Bird Time

Because Mr. Free Market is a Foul Evil BastardTM, he decided to send me a few scenic pics from his current sooper-seekrit location in Scottishland.  Here’s the general milieu (note the complete absence of freezing rain, for the first time ever in this event I’m told):

(Note that Mr. FM is not wearing a face condom, despite Scottish law.)

Then it’s off to the “boxes”:


Note the careful arranging of reloads in pairs, ready for the old Load & Slaughter routine in his Beretta O/U (gawd help us, but the man has such terrible taste in shotguns).

The group shot down several hundred grouse and partridge, but here’s a pic of one brace, taken by Mr. FM with a single barrel.

When I say “taken”, I mean “shot”, of course, not clubbed out of the sky with his shotgun (which would be poor form, of course).

I am so jealous I could spit.


Mr. Free Market writes to inform me that he’s off to the North for a spot of bird shooting [jealous], and has laid in an adequate supply of the necessary, to whit:

Off-camera:  the case of Scotch.

Remember:  there’s no danger of Chinkvirus infection at a driven bird shoot, seeing as the shooters are spaced thirty-odd yards apart.

It’s the after-shoot activities that should give cause for concern… just not to me nor, it appears, to Mr. FM and his shooting buddies.

Luxury Deep-Woods Gun (Part 1)

I have often spoken of the need for a decent deep-woods gun — preferably carbine-length barrel, with a hard-hitting cartridge that could take care of any game likely to be found inside a hundred yards.  (From memory, the average distance for game taken in Pennsylvania forests is about a hundred feet.)

Of course, we all know what fits this bill:  the venerable lever-action rifle chambered in something like .30-30 (.30 WCF), which has always done the job with distinction and will no doubt continue to do so for the rest of time as we know it.  Here’s a Marlin 336 as seen at Collectors:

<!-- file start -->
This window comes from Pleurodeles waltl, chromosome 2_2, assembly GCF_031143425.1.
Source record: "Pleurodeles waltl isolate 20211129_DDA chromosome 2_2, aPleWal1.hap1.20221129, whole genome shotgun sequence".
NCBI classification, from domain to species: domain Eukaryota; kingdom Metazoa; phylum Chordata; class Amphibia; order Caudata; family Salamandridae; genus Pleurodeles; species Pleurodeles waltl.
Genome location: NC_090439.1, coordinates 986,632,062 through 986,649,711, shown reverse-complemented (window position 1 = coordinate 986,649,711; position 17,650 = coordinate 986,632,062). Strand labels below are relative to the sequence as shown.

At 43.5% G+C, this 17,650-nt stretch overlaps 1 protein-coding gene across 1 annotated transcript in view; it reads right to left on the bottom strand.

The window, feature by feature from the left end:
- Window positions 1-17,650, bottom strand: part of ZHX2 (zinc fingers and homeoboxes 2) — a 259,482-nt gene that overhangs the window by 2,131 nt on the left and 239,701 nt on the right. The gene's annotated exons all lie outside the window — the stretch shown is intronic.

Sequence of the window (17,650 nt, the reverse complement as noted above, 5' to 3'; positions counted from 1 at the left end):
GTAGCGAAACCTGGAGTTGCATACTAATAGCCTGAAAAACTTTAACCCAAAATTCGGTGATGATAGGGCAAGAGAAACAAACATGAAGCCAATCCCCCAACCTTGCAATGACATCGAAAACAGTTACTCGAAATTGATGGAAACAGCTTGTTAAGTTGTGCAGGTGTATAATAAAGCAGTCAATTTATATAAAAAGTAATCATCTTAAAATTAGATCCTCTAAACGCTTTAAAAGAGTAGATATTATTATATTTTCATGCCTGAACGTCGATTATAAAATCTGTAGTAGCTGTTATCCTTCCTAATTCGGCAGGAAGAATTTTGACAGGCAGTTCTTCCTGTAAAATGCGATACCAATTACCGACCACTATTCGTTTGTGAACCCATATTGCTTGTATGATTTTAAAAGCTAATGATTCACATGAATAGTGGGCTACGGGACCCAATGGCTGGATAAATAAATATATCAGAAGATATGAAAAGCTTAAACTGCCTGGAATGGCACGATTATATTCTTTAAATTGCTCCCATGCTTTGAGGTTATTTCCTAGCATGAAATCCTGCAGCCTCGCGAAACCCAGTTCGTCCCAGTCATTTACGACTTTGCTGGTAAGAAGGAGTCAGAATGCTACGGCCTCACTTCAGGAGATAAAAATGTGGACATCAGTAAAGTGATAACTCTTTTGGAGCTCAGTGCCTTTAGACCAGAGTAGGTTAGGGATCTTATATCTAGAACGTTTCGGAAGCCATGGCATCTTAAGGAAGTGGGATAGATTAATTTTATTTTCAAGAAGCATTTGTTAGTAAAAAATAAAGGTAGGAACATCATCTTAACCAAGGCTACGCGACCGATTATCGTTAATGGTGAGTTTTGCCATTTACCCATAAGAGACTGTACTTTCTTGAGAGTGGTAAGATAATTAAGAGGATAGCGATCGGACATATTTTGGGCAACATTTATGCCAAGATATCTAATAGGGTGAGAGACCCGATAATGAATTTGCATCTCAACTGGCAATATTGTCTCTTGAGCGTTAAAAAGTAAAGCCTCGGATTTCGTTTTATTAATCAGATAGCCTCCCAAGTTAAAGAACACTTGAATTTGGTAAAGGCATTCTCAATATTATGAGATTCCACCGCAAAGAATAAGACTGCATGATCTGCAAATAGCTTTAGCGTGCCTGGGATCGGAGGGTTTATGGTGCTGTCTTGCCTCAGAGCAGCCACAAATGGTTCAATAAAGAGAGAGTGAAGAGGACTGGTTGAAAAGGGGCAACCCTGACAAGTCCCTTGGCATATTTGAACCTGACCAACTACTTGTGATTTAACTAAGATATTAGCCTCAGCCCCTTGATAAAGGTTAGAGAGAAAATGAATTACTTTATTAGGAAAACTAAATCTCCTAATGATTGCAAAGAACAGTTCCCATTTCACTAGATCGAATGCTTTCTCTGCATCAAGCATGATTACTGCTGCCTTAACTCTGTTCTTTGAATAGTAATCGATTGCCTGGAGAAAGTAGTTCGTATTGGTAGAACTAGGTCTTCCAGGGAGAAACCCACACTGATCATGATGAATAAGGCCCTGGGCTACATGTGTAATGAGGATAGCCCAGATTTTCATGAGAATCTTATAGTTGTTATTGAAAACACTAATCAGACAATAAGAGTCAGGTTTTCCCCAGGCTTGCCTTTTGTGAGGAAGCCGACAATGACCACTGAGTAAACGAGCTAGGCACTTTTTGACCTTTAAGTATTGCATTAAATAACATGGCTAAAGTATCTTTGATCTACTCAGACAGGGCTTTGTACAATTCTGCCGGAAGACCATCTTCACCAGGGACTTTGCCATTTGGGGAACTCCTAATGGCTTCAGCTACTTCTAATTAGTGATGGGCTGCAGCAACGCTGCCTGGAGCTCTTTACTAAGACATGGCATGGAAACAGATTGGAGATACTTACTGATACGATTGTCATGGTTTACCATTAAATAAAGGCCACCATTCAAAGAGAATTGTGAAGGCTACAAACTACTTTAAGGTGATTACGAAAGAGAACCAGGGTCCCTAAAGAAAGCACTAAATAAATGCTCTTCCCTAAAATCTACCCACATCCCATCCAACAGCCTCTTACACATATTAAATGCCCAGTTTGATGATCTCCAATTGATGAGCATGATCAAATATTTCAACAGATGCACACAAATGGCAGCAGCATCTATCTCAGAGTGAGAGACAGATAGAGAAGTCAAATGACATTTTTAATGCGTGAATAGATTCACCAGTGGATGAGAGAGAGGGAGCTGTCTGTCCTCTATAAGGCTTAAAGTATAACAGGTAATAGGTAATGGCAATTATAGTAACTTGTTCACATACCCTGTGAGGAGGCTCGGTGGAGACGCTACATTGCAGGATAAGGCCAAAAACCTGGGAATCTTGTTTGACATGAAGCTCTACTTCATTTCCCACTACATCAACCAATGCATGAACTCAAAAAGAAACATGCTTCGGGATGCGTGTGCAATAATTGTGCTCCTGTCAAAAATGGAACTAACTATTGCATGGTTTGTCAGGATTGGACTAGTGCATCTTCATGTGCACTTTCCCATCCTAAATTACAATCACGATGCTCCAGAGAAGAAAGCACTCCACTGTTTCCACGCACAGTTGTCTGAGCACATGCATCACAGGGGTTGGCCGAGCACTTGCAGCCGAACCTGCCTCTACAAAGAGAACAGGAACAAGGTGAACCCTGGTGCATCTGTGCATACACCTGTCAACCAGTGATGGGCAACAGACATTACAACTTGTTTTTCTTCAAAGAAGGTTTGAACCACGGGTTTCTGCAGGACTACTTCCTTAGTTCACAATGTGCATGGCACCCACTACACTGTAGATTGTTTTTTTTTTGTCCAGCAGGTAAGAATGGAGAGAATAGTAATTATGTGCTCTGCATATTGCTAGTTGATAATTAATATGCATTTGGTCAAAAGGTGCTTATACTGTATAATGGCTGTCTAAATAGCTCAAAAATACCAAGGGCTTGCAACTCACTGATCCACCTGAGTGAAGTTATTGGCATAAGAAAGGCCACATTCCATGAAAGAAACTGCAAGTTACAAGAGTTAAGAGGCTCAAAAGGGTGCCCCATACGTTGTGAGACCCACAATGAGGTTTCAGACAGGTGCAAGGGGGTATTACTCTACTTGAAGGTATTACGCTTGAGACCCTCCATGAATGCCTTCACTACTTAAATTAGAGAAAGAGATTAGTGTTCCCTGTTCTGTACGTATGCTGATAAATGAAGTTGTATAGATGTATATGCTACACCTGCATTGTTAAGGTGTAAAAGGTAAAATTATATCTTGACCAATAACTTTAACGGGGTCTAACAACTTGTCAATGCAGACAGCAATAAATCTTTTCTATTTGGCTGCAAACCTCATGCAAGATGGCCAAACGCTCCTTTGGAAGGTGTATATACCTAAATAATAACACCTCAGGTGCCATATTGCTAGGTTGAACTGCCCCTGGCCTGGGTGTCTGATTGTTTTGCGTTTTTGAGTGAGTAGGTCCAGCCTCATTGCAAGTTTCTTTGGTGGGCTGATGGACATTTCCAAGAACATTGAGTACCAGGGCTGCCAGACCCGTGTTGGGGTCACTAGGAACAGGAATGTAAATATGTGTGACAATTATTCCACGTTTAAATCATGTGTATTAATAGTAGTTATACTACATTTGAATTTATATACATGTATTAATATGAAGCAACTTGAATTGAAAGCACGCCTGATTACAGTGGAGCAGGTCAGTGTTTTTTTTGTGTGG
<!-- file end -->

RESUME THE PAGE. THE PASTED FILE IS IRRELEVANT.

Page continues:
Or if we were to go upscale, so to speak, then there’s always the gorgeous Cimarron 1894 carbine:

Now as all my Loyal Readers know well, I am not one who tinkers lightly with tradition, so as a rule I would just say, “That’s that” and move on to other topics.

Not today.

You see, there’s another kind of deep-woods hunting, this time as practiced by Germans, Austrians and the like for as long as anyone can remember.  And they didn’t use lever rifles, but bolt-action carbines chambered in their equivalent of our .30-30, the 7x57mm Mauser cartridge, which they found quite adequate for hunting in the forests of Western- and Central Europe (which are as dark and deep as any forests to be found in the U.S., as anyone who has seen them will attest).

And as all my Loyal Readers also know, I have a deep, abiding love for the old Kraut cartridge, having taken many, many impala, springbok and even kudu back in the day with its long, thin and deep-penetrating bullet.  (Also one eland, but we can talk about that another time.)  Here’s a comparison between the 7x75mm and the well-known .308 Win:

In my case therefore, were I looking for a deep-woods rifle, I would not be limited to a Marlin, Henry, Uberti or Winchester, oh no not me.  That would be too easy.

I would also be considering a bolt-action carbine in 7x57mm (just to make my life even more complicated than it should be).

So… with all that background, imagine my surprise, as I was meandering along the electronic highways and (mostly) byways of Ye Internettes, when I stumbled into that evil place known as Steve Barnett Fine Guns, and found this:

Have mercy.  A Mannlicher-style full stock encasing an old Mauser?  Be still, my beating wallet.

And beat it would;  for this paragon of musketry costs over six thousand dollars, in that it was built by master gunsmith and stockmaker, the late Dale Goens.

In Part 2 next week, I’ll be talking about this situation in detail.


For reasons known only to our Immigration bureaucrats (don’t ask), I was not able to join Mr. Free Market, Doc Russia and Combat Controller for the annual deer slaughter stalk in the Cairngorms this year (for my experiences two years ago, see here and here).  I was feeling somewhat peeved about it all, until Mr. FM sent me this pic:

I should point out that the temperature for the town nearby is given as 33°F for the daytime high, and about 5 degrees lower tonight.  I should also point out that this is a complete lie, as the temperature up in the hills  — where all the hunting takes place — is probably ten degrees colder than that, and that’s before  the 20mph wind kicks in.  I think the term is “witch’s tit cold”.

Suddenly, I’m not feeling as peeved as I was.  Tonight’s forecast low of 30°F here in Plano seems quite balmy by comparison, especially as I’ll be sitting indoors with a brandy & ginger ale in hand, and not freezing my nuts off in the Angus Glens.

Cheers, guys…

No More Trophies For You, Matey

I usually email Mr. Free Market and / or The Englishman to tease them about the latest BritGov foolishness — it keeps me busy (because of the volume thereof) and I like getting the return emails, contents of which I cannot share because bloodthirsty / seditious / both.  Here’s but one example: